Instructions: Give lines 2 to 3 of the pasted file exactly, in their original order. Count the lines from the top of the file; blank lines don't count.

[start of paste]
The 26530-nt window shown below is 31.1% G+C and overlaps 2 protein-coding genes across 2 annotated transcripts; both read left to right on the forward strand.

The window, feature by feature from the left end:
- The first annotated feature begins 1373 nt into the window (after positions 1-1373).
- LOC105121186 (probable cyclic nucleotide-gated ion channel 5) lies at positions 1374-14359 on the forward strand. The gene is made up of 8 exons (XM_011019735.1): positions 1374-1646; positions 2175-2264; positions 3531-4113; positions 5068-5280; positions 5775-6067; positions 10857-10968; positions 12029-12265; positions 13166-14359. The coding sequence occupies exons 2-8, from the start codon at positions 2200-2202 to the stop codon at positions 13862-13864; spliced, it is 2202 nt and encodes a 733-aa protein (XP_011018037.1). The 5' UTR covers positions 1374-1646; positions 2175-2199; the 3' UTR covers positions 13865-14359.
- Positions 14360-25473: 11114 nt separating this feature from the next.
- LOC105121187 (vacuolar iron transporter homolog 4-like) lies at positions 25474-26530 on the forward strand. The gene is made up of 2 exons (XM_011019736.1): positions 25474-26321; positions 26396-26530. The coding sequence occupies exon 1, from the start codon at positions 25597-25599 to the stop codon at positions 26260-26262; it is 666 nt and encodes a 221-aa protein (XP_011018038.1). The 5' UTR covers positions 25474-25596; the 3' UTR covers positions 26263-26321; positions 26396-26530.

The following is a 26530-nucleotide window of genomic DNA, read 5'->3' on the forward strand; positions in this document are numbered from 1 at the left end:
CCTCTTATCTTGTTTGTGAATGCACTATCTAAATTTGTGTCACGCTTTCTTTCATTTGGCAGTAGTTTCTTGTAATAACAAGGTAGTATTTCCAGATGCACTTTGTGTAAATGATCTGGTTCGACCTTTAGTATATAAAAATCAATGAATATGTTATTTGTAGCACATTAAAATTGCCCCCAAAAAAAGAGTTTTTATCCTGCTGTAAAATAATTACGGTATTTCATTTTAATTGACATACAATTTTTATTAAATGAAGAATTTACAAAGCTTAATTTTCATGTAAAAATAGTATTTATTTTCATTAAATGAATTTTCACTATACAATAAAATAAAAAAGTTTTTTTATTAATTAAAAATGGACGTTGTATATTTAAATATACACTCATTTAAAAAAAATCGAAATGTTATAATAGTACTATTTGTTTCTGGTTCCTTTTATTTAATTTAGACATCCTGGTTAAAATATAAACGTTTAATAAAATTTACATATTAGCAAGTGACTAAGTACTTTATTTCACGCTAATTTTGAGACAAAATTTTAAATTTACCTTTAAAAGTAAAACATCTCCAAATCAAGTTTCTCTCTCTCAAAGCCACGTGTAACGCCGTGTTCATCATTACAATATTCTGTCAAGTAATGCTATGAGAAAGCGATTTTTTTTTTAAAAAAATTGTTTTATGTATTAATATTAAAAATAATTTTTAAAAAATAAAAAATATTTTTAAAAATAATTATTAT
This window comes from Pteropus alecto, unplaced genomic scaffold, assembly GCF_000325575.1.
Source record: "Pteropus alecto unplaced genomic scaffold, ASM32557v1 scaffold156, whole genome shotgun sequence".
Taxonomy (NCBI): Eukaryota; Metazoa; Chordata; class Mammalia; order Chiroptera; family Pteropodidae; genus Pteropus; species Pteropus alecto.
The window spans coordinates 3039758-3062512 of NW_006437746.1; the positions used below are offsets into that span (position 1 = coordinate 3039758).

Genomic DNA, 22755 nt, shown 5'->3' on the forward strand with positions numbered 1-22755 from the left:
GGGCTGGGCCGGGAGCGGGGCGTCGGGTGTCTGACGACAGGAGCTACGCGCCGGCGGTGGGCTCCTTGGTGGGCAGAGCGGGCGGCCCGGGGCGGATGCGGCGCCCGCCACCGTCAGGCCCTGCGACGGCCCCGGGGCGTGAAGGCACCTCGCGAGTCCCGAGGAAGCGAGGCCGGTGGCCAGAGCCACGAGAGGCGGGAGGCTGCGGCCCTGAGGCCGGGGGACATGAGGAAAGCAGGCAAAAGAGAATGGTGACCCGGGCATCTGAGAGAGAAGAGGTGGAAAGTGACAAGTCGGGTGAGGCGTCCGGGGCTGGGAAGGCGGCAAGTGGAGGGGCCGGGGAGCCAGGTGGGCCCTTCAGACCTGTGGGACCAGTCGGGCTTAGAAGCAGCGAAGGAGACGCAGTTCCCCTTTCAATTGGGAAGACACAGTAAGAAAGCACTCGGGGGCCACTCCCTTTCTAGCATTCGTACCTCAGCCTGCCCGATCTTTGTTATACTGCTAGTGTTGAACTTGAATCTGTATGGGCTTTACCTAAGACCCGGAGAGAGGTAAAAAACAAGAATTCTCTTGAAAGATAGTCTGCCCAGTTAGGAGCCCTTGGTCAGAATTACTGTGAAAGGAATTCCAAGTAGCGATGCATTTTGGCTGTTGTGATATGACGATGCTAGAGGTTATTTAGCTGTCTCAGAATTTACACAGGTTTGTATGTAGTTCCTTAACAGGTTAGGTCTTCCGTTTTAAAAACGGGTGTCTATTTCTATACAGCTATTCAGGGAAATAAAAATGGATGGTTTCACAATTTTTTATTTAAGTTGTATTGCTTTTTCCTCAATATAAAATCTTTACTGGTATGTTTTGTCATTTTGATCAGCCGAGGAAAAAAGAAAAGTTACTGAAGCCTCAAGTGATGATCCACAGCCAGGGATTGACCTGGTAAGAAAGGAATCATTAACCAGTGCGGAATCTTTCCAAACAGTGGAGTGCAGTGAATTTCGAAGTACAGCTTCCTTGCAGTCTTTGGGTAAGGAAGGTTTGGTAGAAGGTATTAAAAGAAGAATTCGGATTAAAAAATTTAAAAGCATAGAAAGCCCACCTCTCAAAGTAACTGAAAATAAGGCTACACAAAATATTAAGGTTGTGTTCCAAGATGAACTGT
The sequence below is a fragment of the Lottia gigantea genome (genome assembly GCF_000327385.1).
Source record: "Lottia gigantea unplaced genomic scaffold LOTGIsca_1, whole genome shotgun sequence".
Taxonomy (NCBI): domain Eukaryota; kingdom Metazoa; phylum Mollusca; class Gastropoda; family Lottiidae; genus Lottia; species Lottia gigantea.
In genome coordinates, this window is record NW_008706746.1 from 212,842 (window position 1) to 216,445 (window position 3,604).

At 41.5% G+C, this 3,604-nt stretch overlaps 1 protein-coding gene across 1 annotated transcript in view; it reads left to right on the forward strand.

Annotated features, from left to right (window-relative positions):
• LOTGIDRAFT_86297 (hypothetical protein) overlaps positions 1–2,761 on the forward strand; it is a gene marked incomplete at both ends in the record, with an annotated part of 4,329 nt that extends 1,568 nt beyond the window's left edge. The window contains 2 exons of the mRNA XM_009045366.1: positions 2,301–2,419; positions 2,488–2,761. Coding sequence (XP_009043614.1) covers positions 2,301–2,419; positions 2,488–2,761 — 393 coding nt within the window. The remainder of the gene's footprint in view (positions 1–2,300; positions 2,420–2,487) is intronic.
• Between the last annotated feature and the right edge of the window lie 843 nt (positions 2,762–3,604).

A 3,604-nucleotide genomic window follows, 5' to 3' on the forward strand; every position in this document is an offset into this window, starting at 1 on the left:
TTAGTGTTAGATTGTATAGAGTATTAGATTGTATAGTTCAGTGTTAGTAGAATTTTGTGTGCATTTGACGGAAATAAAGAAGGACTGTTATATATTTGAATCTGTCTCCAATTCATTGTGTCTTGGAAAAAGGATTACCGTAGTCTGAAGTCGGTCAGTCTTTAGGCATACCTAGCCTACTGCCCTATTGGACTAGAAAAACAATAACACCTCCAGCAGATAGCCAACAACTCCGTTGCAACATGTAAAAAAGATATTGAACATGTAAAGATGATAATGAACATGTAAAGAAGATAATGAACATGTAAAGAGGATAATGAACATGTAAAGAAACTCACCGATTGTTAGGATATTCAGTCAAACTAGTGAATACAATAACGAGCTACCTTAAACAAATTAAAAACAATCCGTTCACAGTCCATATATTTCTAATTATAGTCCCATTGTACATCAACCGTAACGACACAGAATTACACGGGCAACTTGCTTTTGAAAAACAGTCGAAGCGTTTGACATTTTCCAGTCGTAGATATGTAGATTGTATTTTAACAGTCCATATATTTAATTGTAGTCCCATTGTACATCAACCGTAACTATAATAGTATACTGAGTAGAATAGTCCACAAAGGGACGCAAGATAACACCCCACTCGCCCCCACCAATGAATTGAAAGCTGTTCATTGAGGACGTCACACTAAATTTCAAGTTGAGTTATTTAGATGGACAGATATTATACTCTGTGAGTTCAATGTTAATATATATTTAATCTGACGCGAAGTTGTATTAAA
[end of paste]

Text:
The window, feature by feature from the left end:
- The first annotated feature begins 1373 nt into the window (after positions 1-1373).